Woods & Forests Quotations

 

A book should be so true as to be intimate and familiar to all men as the sun to their faces. Such a word as is occasionally uttered to a companion in the woods in summer, and both are silent.—Journal, 4 September 1841
A phoebe soon built in my shed, and a robin for protection in a pine which grew against the house. In June the partridge, which is so shy a bird, led her brood past my windows, from the woods in the rear to the front of my house, clucking and calling to them like a hen, and in all her behavior proving herself the hen of the woods.—Walden
Ah dear nature—the mere remembrance, after a short forgetfulness, of the pine woods! I come to it as a hungry man to a crust of bread.—Journal, 12 December 1851
As I came home through the woods with my string of fish, trailing my pole, it being now quite dark, I caught a glimpse of a woodchuck stealing across my path, and felt a strange thrill of savage delight, and was strongly tempted to seize and devour him raw; not that I was hungry then, except for that wildness which he represented.—Walden
But this hunting of the moose merely for the satisfaction of killing him—not even for the sake of his hide—without making any extraordinary exertion or running any risk to yourself, is too much like going out by night to some wood-side pasture and shooting your neighbor’s horses.—The Maine Woods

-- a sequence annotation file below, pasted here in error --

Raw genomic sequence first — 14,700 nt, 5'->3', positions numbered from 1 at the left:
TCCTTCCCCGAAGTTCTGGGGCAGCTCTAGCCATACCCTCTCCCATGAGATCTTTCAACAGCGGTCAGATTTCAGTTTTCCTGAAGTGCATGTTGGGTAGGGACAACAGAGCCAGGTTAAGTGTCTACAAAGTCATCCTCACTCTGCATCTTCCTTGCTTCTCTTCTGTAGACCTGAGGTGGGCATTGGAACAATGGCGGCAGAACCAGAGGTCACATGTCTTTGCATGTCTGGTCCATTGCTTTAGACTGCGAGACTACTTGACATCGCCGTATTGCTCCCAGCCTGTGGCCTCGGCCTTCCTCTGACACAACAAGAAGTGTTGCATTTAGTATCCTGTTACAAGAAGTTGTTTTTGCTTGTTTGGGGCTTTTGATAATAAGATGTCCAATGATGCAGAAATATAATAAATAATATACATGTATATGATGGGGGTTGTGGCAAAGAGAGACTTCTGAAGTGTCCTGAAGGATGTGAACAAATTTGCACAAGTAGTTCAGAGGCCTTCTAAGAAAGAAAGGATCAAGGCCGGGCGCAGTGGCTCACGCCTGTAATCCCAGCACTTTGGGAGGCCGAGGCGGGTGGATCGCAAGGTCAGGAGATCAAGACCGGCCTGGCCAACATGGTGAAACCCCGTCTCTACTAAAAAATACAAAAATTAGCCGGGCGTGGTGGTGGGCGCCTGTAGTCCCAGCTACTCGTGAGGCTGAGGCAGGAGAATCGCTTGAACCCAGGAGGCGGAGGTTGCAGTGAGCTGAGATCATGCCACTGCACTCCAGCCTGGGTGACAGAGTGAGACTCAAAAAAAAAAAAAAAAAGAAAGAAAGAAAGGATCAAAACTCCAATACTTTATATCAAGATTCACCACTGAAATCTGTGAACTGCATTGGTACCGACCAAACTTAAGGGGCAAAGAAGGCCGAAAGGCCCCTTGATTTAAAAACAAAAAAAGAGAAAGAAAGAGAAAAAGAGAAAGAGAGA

Communicating with the villas and hills and forests on either hand, by the glances we sent them, or the echoes we awakened.—Journal, 1837-1847
Everywhere in woods and swamps I am already reminded of the fall.—Journal23 August 1858
Fishermen, hunters, woodchoppers, and others, spending their lives in the fields and woods, in a peculiar sense a part of Nature themselves, are often in a more favorable mood for observing her, in the intervals of their pursuits, than philosophers or poets even, who approach her with expectation.—Walden
I have never felt lonesome, or in the least oppressed by a sense of solitude, but once, and that was a few weeks after I came to the woods, when, for an hour, I doubted if the near neighborhood of man was not essential to a serene and healthy life. To be alone was something unpleasant.—Walden
I left the woods for as good a reason as I went there. Perhaps it seemed to me that I had several more lives to live, and could not spare any more time for that one.—Walden
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